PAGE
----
In collaboration with Roper St. Francis Hospital in Charleston, South Carolina, and the Charleston Symphony Orchestra and Carnegie Mellon University, researchers from University of Pittsburgh School of Medicine and UPMC met at the crossroads of art and neurology to showcase how a seasoned musician’s brain works when creating music.
Countless studies have been tightly controlled to see if there is a correlation between music and language, comprehension or emotion. The study was a theater art project designed to display the brain’s activity when an expert is performing his or her craft.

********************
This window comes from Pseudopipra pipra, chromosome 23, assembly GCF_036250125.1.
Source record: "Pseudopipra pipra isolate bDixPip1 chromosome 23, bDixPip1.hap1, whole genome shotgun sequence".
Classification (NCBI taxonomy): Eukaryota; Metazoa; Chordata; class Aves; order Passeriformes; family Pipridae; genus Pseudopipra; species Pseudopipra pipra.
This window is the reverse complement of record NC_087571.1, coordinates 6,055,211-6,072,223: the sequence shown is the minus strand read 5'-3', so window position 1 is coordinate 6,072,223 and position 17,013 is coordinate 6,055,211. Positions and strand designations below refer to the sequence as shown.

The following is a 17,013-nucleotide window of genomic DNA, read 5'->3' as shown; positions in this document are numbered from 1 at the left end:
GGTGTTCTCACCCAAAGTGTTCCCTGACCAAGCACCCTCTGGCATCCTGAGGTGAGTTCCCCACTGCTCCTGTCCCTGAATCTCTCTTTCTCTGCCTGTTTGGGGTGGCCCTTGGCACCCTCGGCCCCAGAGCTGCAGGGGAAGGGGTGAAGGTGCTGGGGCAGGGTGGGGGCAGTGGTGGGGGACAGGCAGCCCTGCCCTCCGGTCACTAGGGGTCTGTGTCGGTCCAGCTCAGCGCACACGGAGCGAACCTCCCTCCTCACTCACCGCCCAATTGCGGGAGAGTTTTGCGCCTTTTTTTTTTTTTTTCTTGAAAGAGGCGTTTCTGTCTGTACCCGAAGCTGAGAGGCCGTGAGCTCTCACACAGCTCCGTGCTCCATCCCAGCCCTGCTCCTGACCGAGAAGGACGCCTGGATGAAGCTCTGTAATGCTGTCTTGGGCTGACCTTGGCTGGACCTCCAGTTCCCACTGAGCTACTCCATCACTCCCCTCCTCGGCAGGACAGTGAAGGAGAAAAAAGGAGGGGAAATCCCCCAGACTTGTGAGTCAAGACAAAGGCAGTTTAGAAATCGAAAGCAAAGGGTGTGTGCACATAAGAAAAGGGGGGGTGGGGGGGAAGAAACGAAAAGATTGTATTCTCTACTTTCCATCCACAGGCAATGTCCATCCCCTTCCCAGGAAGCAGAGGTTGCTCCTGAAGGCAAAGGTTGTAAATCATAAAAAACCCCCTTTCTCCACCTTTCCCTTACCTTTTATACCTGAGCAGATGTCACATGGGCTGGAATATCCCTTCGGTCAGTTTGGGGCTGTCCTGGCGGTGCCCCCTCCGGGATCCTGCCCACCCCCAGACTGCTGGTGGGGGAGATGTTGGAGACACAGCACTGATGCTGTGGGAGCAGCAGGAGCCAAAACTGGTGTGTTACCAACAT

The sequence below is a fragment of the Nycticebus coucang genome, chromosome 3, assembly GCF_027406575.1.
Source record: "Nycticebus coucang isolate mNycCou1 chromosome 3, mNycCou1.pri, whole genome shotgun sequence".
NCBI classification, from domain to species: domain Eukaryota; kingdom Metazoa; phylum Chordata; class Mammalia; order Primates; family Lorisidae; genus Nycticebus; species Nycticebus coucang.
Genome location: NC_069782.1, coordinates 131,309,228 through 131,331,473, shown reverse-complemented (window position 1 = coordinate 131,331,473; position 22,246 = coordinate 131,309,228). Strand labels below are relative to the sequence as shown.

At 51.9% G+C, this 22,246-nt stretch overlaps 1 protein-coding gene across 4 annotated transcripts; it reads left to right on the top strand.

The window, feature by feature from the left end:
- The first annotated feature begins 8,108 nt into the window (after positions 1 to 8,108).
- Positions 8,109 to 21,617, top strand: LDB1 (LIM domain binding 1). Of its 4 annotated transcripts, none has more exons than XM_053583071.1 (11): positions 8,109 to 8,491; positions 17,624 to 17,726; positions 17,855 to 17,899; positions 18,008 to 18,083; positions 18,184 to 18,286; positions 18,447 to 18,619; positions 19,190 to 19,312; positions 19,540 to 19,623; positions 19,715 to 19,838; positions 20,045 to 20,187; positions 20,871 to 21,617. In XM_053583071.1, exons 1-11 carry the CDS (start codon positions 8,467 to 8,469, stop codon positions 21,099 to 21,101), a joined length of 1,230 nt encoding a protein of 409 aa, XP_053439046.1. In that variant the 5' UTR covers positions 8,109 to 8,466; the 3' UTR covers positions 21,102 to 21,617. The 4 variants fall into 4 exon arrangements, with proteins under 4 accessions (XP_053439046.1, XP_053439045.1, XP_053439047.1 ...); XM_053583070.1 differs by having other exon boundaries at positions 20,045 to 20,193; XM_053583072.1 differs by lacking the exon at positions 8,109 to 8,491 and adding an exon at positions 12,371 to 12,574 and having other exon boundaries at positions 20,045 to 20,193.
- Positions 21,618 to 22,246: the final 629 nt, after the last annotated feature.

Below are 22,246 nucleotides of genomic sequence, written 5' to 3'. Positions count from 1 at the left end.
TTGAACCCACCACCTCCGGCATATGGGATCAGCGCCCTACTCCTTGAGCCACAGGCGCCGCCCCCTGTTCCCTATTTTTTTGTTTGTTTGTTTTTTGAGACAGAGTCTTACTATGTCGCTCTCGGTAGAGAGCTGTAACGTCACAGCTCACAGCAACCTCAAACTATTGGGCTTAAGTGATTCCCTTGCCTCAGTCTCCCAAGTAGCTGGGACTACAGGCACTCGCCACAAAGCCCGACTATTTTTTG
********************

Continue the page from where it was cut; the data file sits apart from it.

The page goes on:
In this video, James T. Becker, Ph.D., professor of neurology, psychology and psychiatry at Pitt, describes how the various parts of the brain are activated as the artist imagines playing the piece, and how the region of the brain that’s connected to emotions and memories was also active throughout.
Charleston Symphony Orchestra principal cellist, Norbert Lewandowski, participated in and performed for the research. Researchers hope people will be inspired by watching the cellist and seeing what was happening in his brain while he was playing, and be driven to create, study and explore for themselves.
On Saturday, Anto Bagić, M.D., Ph.D., chief of Pitt’s epilepsy division and director of the UPMC Epilepsy Monitoring Unit, will participate in a presentation about the research in Charleston’s Riviera Theatre as part of the Piccolo Spoleto Festival.